Search billions of records on
Website logo - Click to go to Home page

Swimming at Bottomboat


One could almost go on forever about past years, but I must make a reference to the pleasure we got as young boys and men in the 1920's and 1930's swimming in the River Calder and the Gringlesworth.

Now the Gringlesworth was a extensive lake of water in those days. It would cover at least 10 acres. It was shallow at the edge nearest the river and at no point was it more than 5 to 6 feet in depth. The water was clean, so much so that it was inhabited by fresh water fish including pike. It was an ideal place for swimming reasonably safe; I never knew of anyone drowned in this lake. It was a wonderful nature reserve - water hens and other water fowl made it their habitat.

Most boys in Bottomboat could swim at the age of 12 years. We were self taught in most cases. Occasionally one of our elders would give a word of advice, but even our elders, although having more experience, were self-taught.

After a sort of apprenticeship in the reasonably safe waters of the Gringlesworth, we would be more adventurous and swim in the River Calder which was only 40 yards away. We would swim upstream until we tired, and then swim back to our starting point downstream. On a good sunny day in the summer, we would challenge each other as to who could swim the longer distance. Most of us could swim up to the Staithes and back which would be a swim of at least one mile. The Staithes was a loading place for coal into barges. At that point it was ten feet deep - an ideal depth for would-be divers. The more adventurous boys and men dived from the top of the Staithes - a height of at least twenty feet.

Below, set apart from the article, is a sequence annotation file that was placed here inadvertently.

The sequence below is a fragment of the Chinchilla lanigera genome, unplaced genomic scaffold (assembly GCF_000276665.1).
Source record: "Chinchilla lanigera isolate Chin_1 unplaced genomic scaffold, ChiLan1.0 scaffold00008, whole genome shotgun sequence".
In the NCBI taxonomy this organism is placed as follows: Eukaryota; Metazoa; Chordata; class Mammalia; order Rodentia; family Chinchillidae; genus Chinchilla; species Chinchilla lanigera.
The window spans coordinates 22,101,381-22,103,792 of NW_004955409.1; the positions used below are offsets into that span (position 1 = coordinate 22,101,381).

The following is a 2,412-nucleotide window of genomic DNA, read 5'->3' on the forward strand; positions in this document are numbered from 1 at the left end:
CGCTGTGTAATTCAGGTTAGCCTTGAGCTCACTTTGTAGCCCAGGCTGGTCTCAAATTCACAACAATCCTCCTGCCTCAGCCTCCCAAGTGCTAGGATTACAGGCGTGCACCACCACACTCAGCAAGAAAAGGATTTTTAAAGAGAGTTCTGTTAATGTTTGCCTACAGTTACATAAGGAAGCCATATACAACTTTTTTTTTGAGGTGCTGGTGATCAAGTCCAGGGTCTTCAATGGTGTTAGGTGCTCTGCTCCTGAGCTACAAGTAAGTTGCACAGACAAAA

Now the Newmarket Colliery filled this wonderful lake up by depositing colliery waste into it so another place of our pleasures disappeared under 40 to 50 feet of colliery dirt.

Next Section

JGC Logo Valid HTML5 Logo HTML5 Logo Valid CSS3 Logo JGC Logo
Copyright logo
This page (swim.html) was last modified on Sunday 27/01/2013